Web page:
Jeudi 28 mars, M. Schäuble, s'exprimant sur la radio allemande SWR, a toutefois indiqué que le Luxembourg dispose d'un modèle économique différent de celui de Chypre et qu'une comparaison entre les deux était "absurde".
Après Chypre, le Luxembourg montré du doigt pour son secteur financier

Le gouvernement, dont le Premier ministre est l’ancien patron de l’Eurogroupe, Jean-Claude Juncker, a souligné le «caractère fondamentalement international» du secteur financier luxembourgeois au sein de la zone euro, «qui fait de lui un point d’entrée important pour les investissements dans la zone euro».

«Ce secteur contribue ainsi à la compétitivité générale de tous les Etats membres», a-t-il assuré en défendant «sa clientèle diversifiée, ses produits sophistiqués, sa supervision efficace et l’application rigoureuse des standards internationaux (qui) font sa spécificité».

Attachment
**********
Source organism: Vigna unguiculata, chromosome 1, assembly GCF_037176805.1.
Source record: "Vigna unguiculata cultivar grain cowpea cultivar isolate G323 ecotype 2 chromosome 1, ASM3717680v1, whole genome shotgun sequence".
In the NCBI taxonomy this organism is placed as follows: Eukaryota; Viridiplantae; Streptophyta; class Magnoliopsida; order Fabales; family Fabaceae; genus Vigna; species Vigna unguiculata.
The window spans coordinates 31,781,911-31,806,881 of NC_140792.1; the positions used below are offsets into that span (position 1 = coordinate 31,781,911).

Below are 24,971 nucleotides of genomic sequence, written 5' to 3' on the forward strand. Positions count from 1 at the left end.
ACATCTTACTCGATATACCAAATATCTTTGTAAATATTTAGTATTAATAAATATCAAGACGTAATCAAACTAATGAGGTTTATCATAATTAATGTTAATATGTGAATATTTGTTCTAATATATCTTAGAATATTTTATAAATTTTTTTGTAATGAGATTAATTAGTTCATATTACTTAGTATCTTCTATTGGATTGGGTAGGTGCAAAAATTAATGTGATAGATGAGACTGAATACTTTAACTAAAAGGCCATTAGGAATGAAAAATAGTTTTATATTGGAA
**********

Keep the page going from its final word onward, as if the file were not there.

Les autorités luxembourgeoises ont joint à leur communiqué des données chiffrées montrant que le secteur bancaire luxembourgeois compte 141 banques de 26 pays, l’Allemagne arrivant largement en tête devant la France et la Suisse.
What the Luxembourgish government meant with its thorough answer is simply this: don't count on us to aid your ailing banks. This goes perfectly in line with the new policy coming out of the Eurogroup, and besides, Luxembourg's resources to help such a large financial sector are quite limited. But again, the reverse of the medal is the impact this may have on the trust from savers and investors in general. Personally I don't feel reassured at all, as long as the crisis lasts and continues undermining banks, Luxembourg's economic model is effectively at risk.

Shifting now to energy, the main highlight of this week goes to a post by Jérôme at the European Tribune on the impact renewable energies are having on the European electricity market. It is short, easy to read and littered with relevant information, absolutely not be missed.